NSW Fair Trading has received more than 20 complaints so far this year from consumers having significant and costly problems with dog breeders.
In some cases consumers have found themselves out of pocket and responsible for expensive vet bills for sick and genetically compromised puppies suffering serious diseases.
Fair Trading Commissioner Rod Stowe is urging breeders to abide by Australian Consumer Law (ACL) consumer guarantees and recommending consumers bring their complaints to Fair Trading for mediation.
“Buying a puppy or dog is a big investment, financially and emotionally,” he said.
“We have reports of some real canine catastrophes and are worried consumers are being left with big bills and broken hearts when much anticipated new pets present with serious illness, in some cases resulting in death.”
One man bought his girlfriend an American bulldog puppy as a combined birthday and Christmas present.
The puppy cost $1,000 but within days was ill from roundworm infestation. It was taken to the vet where it remained for two weeks until it died.
The vet bill was $1,445. The breeder promised a replacement puppy, but none has been forthcoming.
One woman paid $4,000 for an alleged purebred British bulldog that has been beset with numerous health problems costing $5,000 in vet bills in the first nine months of the dog’s life.
The woman also discovered the pedigree certificate was fraudulent and the puppy was from an incorrect colour dam, which can void a pedigree registration.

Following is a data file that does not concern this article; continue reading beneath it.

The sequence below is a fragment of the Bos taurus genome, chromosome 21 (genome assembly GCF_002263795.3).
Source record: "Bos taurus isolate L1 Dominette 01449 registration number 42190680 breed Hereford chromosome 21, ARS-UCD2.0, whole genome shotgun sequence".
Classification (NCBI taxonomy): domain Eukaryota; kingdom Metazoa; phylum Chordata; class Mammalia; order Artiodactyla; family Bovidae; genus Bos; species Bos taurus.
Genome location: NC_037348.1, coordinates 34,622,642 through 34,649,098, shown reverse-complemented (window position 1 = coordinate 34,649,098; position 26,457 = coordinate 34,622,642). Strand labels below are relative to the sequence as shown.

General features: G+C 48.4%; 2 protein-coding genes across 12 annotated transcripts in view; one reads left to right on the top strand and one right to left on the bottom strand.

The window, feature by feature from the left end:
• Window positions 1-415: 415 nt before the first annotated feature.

Another woman bought a $3,000 Australian bulldog puppy from a NSW breeder and had it flown to Western Australia.
The puppy was sick on arrival with a respiratory condition that precluded vaccination and voided pet insurance.
The puppy arrived in a soiled crate with no blanket or toys. The woman spent $5,000 on vet bills but the puppy had to be put down, causing significant distress to the woman and her two children.
Mr Stowe said in several cases people had paid thousands of dollars for pedigree puppies but after repeated requests for proof of pedigree, none were forthcoming.
“If people are buying dogs to breed, a lack of suitable certification can stymie those plans,” he said.
Dogs NSW spokesperson Brian Crump said all dog breeders should abide by the ACL and the code of ethics of Dogs NSW.
“All puppy buyers should check the credentials of the dog seller and visit the puppy and its parents,” he said.
“Don’t buy a puppy from Facebook or based on a photograph on the internet.
“We see many people caught out this way, out of pocket and with a dog that may not suit their needs…..or no dog at all.”
There is a failure of consumer guarantees under the ACL for the supply of goods if a puppy or dog:
- doesn’t match descriptions made by the salesperson and in promotions or advertising
- is not fit for the purpose the breeder or seller told you it would be fit for and for any purpose that you made known to the breeder or seller before purchasing
- does not meet any extra promises made about performance, condition and quality.
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